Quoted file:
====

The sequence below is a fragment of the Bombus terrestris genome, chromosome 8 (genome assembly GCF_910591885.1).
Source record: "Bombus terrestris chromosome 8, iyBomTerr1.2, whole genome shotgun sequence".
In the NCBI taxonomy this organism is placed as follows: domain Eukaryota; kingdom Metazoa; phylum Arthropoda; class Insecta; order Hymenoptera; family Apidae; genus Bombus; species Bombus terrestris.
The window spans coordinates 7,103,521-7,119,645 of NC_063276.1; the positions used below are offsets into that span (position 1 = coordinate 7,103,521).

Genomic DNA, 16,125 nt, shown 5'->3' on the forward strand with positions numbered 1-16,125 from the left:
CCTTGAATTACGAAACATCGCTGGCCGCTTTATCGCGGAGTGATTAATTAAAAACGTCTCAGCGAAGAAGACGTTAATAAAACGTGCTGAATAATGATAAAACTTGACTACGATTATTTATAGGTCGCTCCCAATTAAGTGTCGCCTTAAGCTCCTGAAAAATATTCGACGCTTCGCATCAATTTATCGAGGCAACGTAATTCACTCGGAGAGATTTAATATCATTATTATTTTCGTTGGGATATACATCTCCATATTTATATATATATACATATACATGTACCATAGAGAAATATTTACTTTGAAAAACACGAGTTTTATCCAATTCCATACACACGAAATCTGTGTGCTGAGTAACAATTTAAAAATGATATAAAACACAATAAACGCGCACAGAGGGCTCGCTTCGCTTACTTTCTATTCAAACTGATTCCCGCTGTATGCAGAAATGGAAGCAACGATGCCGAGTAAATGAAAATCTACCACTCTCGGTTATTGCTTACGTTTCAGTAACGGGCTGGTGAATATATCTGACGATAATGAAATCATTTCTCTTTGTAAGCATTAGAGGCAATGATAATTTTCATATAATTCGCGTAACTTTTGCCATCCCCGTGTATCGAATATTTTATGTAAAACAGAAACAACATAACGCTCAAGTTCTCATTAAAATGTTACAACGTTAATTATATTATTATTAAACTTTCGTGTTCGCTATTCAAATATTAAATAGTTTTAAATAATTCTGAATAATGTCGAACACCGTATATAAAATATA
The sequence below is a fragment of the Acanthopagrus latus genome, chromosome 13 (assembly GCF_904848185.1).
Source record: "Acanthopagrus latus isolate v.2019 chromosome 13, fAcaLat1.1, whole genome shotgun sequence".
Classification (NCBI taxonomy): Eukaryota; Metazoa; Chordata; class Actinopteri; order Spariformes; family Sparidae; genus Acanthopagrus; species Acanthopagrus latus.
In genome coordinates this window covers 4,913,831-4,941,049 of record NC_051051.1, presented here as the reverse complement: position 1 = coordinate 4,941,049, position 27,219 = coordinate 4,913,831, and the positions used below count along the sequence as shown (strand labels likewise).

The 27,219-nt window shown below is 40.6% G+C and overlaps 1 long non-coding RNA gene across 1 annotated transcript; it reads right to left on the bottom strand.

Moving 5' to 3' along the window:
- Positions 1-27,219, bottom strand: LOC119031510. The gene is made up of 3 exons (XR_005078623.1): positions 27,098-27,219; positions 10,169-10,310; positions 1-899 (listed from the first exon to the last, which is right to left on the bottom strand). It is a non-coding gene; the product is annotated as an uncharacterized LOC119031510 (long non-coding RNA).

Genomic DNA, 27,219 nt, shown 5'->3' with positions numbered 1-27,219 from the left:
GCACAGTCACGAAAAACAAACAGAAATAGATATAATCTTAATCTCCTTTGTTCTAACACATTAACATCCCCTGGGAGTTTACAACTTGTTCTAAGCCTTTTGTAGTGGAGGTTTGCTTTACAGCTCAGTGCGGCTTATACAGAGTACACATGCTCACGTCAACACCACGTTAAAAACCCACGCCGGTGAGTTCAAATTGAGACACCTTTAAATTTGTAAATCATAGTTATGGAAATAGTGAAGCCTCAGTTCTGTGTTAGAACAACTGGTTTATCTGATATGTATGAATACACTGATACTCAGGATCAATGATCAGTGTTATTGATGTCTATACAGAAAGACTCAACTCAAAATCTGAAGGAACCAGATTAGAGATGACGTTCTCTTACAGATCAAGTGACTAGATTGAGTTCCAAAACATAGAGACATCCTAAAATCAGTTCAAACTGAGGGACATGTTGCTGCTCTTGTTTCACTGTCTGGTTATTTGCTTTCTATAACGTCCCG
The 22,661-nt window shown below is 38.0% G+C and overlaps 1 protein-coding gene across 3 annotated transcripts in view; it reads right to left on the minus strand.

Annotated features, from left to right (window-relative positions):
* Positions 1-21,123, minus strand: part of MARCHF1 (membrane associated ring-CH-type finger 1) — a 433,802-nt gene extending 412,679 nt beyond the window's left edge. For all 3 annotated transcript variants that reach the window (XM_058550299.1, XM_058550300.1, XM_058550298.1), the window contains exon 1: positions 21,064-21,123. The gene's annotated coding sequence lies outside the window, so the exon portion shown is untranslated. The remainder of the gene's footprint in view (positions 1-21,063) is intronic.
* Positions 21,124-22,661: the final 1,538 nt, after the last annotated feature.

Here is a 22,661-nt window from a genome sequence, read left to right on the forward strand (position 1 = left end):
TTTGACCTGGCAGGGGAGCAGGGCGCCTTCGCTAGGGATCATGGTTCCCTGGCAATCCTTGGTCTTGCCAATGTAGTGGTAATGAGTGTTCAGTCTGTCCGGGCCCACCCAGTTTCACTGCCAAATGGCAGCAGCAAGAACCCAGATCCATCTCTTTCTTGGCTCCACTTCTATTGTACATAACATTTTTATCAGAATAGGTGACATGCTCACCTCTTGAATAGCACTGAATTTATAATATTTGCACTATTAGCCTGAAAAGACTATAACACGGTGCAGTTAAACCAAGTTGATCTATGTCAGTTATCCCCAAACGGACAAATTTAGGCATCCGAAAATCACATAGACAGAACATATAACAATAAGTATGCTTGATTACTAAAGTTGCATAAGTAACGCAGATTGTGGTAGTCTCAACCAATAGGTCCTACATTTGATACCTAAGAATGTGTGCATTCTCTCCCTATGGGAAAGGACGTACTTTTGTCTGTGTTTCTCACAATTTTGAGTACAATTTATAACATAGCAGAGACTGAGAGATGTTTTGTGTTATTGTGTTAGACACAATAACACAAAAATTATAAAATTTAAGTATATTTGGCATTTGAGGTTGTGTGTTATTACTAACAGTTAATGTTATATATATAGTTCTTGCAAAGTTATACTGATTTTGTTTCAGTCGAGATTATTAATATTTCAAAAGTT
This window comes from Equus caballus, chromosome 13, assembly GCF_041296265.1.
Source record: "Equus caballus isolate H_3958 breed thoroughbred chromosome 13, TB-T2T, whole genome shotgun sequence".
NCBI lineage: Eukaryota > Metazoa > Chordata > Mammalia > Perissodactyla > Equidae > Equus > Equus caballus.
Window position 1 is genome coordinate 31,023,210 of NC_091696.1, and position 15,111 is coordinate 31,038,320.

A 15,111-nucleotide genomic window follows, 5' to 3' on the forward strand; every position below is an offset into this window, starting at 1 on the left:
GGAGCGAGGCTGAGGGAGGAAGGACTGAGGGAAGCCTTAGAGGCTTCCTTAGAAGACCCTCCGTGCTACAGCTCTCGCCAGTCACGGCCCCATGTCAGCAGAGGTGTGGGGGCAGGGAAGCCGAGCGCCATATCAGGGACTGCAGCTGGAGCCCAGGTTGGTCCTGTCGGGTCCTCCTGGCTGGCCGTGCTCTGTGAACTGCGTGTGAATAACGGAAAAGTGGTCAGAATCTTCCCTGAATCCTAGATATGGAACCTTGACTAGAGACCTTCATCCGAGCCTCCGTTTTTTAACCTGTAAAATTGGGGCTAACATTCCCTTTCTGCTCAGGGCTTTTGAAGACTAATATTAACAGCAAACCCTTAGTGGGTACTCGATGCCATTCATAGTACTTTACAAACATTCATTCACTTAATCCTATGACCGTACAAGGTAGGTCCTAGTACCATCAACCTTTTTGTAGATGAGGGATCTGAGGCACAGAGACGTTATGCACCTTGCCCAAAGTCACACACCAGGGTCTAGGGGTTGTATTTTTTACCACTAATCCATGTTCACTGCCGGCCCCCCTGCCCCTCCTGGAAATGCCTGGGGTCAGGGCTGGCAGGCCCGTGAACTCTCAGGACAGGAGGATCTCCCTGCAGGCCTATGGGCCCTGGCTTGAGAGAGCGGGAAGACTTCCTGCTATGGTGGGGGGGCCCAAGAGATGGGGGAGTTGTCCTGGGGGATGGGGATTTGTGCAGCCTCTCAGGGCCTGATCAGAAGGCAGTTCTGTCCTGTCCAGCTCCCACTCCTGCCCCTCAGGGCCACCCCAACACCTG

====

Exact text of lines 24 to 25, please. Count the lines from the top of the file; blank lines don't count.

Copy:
NCBI lineage: Eukaryota > Metazoa > Chordata > Mammalia > Perissodactyla > Equidae > Equus > Equus caballus.
Window position 1 is genome coordinate 31,023,210 of NC_091696.1, and position 15,111 is coordinate 31,038,320.